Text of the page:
From the get-go we wanted the film to feel classic, almost timeless, especially when dramatizing the generational ritual of bonding between parent and child while out in the woods. Even though ‘technology’ is a component, David the city-boy’s smartphone, we wanted everything else to feel fully integrated with the wild. So what’s a better way to show “classic, timeless, rugged,” cinematically than Woolrich? Our costume designer, Nicola Dunn, who is from another rugged land Australia, really gravitated towards Woolrich’s patterns, colors and materials. And Andrew and I just nodded ‘Yes.’
In the beginning of the film, the father, Cal, played by Matt Bomer, wears the Woolrich Wool Plaid Cap and there is a moment in the film where the son, David, played by Josh Wiggins, gives Cal his knit cap and then dons on the plaid cap himself. Was that a purposeful moment? If so, why was the cap used as a signifier?
A hugely purposeful moment. Indeed, the first time we see that hat, it is seen as being worn, in flashback, by Cal’s dad, Clyde, played by Bill Pullman. So we set up the plaid cap to be a generational ‘passing-of-the-torch’ hat. When David puts it on, he has really become a man; he has gained ‘primal knowledge’. The child is now the father of the men. The plaid cap IS the totem of generational bonding. To us, costume design is, in so many ways, the most important part of production design. It drapes the actor’s. It’s always in focus, and hugely identifying. And the cap, well, it anchors an actor’s face from Indiana Jones to Clint Eastwood’s ‘Blondie’, so it becomes a vital part of the iconic performance. It’s featured on our movie poster three times and in so many of our stills!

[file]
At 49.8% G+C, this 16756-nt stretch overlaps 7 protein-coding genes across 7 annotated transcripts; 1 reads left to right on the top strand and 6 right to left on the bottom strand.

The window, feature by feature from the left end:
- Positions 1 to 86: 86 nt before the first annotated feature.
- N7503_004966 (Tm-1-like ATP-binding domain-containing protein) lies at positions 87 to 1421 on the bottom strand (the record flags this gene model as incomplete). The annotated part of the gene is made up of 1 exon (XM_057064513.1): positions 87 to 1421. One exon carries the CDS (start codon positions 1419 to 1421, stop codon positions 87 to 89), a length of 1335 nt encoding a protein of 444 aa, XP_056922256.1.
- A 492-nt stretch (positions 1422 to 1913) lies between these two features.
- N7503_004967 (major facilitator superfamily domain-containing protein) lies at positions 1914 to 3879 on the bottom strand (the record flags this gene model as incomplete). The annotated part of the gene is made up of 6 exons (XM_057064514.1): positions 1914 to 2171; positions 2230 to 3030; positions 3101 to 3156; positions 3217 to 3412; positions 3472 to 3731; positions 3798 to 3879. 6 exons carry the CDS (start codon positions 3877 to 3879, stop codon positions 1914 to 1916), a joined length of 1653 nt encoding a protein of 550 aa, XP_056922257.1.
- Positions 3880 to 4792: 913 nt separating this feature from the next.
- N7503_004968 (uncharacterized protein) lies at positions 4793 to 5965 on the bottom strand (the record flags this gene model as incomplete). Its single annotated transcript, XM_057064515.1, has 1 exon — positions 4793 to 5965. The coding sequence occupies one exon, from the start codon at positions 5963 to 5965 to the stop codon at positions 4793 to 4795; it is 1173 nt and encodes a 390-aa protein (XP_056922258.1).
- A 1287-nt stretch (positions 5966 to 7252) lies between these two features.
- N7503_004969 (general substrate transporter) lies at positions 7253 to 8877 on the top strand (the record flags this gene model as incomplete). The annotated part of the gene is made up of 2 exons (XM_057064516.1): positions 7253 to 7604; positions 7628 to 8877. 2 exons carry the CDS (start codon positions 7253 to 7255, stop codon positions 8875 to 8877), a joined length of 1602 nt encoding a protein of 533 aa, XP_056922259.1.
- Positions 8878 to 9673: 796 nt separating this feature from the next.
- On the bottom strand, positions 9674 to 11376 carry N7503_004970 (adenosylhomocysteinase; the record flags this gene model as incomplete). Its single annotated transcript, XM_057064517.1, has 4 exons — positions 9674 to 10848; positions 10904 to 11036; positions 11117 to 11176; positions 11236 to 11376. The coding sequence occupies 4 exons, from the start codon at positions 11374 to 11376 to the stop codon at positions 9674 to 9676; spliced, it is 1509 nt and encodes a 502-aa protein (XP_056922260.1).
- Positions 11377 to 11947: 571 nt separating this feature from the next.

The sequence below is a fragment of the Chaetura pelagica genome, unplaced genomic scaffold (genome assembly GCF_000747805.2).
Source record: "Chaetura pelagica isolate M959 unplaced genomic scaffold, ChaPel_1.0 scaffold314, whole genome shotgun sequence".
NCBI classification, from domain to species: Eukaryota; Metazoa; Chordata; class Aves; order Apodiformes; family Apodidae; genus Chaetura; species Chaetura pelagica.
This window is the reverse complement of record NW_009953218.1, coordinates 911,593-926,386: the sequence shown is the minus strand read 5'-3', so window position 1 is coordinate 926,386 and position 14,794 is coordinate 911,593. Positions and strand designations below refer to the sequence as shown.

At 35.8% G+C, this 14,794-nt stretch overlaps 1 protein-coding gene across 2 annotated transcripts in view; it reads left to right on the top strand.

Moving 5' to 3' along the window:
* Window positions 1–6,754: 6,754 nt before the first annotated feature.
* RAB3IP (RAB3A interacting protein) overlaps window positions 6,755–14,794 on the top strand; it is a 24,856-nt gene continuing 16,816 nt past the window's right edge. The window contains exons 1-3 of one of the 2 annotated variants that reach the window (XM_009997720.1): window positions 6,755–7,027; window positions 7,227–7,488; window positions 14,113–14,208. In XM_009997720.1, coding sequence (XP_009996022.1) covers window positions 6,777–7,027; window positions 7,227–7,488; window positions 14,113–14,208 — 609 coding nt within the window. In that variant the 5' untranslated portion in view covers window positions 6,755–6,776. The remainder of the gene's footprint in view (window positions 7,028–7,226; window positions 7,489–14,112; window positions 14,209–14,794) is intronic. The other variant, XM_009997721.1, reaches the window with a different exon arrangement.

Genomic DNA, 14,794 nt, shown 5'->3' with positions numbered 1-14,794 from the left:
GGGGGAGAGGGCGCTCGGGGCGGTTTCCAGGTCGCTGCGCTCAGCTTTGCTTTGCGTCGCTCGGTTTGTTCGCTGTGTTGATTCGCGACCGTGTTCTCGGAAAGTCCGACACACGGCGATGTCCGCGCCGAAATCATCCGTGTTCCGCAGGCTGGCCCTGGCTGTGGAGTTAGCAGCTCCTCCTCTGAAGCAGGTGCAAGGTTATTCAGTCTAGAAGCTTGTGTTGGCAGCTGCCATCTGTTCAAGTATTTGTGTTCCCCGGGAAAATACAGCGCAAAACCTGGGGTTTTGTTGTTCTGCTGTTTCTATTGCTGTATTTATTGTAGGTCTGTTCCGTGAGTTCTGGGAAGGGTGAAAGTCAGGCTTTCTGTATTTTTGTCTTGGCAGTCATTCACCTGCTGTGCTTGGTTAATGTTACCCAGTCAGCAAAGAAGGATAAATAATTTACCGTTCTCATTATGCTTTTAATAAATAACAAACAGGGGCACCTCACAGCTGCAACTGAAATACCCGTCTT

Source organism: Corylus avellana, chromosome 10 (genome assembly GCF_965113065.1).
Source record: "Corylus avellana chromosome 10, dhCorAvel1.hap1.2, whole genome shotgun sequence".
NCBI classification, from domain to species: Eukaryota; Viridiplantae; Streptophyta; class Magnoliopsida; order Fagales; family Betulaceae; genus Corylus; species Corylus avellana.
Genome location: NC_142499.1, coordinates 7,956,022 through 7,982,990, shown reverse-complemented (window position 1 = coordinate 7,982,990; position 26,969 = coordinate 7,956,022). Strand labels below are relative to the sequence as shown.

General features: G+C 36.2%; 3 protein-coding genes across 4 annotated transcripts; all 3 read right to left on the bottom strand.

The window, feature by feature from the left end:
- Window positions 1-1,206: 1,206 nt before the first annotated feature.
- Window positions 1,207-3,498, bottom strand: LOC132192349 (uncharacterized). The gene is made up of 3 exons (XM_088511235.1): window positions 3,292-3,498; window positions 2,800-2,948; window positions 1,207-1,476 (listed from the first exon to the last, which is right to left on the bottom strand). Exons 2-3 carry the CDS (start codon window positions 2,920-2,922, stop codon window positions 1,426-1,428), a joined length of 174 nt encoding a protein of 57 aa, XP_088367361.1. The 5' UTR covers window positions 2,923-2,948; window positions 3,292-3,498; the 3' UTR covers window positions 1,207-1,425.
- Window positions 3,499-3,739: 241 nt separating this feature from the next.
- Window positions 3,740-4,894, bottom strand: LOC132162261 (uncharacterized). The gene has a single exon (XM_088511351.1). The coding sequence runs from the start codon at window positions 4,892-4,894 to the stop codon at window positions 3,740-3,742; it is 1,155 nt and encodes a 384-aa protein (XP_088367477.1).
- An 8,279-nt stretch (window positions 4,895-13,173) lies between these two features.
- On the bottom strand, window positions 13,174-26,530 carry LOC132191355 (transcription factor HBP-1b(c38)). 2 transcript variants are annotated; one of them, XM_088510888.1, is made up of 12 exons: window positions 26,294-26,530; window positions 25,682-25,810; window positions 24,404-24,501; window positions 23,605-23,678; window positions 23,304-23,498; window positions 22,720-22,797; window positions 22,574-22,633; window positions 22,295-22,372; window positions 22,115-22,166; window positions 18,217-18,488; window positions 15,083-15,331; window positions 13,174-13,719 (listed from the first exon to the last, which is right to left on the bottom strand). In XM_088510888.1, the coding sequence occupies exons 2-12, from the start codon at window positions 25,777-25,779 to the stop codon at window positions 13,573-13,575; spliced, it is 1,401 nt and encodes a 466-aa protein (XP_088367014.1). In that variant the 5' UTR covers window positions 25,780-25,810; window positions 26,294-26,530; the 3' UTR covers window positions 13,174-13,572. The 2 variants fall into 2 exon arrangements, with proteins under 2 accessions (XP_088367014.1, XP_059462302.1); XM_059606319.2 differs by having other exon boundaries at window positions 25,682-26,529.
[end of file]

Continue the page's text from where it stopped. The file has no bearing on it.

You shot during the winter in Montana – what did you do to keep yourselves and the crew warm during those drastic cold months?